In India, the diamond industry, grounded by the war in Ukraine, seeks to adapt

    Only bicycles and two-wheelers manage to navigate their way nimbly through the human anthill of Mahidharpura Road, the beating heart of the diamond trade in Surat (Gujarat), in western India. Every day, thousands of men in shirts flock to this artery to sell and buy precious stones. The crowd overflows into the adjacent streets.

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    The traders, installed barefoot on cushions along the sidewalk, examine, with the naked eye or with a magnifying glass, the rough diamonds and the finely cut jewels. In their trouser pocket, dozens of glittering gems are wrapped in simple sheets of paper. Some 90% of the world’s diamonds are cut in India, earning Surat the title of diamond capital.

    Despite this apparent bubbling, the Indian industry is going through a difficult patch. Due to lack of activity, Mahidharpura Road, which was usually teeming with people until 9:30 p.m., now empties from 6:30 p.m. Tailors and traders are forced to return home earlier. “We are facing a shortage of rough stones on top of low demand”, summarizes Amar Singh Rathore, who negotiates the prices of gems along the sidewalk. At issue: the sanctions imposed by the United States and other Western countries against the largest diamond extractor in the world, the Russian state group Alrosa.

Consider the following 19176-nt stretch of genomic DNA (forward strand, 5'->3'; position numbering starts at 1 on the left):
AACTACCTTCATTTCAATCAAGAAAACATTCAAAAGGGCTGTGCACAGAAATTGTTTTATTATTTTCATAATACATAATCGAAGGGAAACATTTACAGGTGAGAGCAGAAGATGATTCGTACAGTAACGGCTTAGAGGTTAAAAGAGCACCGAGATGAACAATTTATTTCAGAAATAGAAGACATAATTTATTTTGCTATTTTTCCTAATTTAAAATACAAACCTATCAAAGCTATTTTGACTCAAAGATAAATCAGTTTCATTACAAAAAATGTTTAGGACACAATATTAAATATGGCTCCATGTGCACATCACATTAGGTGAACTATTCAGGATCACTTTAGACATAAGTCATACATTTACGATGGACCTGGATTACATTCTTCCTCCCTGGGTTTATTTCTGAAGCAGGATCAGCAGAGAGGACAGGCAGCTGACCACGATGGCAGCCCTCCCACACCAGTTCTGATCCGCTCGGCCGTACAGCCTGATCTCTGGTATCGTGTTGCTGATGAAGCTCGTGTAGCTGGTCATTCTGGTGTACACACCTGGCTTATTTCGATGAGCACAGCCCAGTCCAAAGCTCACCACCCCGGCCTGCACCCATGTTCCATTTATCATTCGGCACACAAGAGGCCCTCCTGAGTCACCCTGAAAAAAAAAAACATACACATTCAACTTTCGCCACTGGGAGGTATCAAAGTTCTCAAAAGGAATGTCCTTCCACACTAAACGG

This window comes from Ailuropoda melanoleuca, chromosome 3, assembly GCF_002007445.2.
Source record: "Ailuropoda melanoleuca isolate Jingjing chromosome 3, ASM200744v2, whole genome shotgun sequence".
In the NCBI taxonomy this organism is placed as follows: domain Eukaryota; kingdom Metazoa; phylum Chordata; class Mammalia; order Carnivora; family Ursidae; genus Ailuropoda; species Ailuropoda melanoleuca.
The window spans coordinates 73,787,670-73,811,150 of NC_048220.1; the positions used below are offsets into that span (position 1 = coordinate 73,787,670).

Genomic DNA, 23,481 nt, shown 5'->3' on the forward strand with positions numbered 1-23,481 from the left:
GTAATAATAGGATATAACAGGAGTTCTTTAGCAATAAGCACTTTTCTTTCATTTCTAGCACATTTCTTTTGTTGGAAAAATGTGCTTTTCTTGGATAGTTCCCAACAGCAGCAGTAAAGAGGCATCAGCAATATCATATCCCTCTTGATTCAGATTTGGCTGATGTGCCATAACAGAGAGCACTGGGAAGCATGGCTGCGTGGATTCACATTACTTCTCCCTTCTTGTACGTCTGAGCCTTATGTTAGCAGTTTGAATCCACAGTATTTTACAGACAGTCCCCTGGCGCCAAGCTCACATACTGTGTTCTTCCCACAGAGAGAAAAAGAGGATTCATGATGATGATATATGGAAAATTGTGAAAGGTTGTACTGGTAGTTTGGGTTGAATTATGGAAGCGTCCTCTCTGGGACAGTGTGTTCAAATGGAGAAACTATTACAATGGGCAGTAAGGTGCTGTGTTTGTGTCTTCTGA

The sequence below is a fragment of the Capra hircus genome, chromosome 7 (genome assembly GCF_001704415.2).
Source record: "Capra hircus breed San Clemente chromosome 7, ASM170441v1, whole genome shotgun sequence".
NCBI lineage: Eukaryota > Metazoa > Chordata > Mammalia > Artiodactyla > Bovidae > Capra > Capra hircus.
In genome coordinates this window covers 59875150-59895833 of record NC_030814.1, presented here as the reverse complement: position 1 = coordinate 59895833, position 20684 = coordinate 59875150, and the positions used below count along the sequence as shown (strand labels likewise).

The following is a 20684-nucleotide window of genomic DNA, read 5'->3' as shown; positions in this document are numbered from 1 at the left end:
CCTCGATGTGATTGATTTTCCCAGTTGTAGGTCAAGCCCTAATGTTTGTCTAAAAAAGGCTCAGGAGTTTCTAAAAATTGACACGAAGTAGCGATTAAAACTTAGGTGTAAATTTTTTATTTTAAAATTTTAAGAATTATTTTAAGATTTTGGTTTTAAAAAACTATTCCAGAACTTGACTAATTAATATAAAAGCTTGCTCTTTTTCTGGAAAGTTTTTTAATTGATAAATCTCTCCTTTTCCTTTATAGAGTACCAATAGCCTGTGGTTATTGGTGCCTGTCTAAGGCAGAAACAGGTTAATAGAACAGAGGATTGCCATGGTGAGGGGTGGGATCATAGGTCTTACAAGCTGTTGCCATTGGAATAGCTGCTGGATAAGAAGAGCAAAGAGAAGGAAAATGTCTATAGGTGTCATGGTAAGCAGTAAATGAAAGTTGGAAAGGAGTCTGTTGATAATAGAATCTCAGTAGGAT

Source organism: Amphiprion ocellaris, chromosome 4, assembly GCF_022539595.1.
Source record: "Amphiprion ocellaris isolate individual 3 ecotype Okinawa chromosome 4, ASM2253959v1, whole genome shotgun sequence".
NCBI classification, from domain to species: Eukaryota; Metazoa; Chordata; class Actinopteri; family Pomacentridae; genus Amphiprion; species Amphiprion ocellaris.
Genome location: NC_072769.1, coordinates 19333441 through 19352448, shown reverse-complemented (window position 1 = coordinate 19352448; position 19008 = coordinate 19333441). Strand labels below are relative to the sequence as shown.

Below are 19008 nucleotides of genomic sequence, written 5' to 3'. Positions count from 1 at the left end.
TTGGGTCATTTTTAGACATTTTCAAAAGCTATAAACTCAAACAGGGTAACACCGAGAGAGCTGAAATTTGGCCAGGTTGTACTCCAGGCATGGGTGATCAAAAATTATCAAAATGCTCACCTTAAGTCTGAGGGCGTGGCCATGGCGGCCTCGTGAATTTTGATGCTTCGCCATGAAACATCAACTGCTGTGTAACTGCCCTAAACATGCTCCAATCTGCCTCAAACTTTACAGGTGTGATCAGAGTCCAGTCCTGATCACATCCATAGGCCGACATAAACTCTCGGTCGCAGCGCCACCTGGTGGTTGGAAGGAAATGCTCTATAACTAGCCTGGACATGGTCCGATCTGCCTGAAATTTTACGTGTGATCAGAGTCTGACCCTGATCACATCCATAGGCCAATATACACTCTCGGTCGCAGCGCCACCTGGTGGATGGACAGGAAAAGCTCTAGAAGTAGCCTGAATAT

Drop in rough stone imports

    New Delhi, historical ally of Russia and partner of the West, does not impose any sanctions on Moscow. But the suspension of Russian banks from the Swift interbank network complicates the purchase of stones. Before the war in Ukraine, an estimated 95% of Russian diamonds were polished in India. Now they are coming in drop by drop. “At the start of the war, some payments were still going through, but this is less and less the case”says Vipul Shah, the chairman of the Gem & Jewelery Export Promotion Council (GJEPC).

    Merchant banks either cannot or are reluctant to finance Russian diamond payments, due to Western sanctions targeting Moscow. Rough stone imports thus fell by more than 7% between April 2022 and February 2023, in dollars. In volume (carats), they fell more than 21%. Indian diamond exports fell nearly 30%, in dollars, last January, compared to January 2022.

    At least 15,000 stonemasons and stone polishers have already lost their jobs since February 2022 in Gujarat. In this state, the political stronghold of Indian Prime Minister Narendra Modi, and a hub for diamonds, this industry employs between 500,000 and 1 million people. Most of the dismissals are recorded by hand in notebooks stored in the office of Bhavesh Tank, vice president of the diamond workers’ union in Gujarat.

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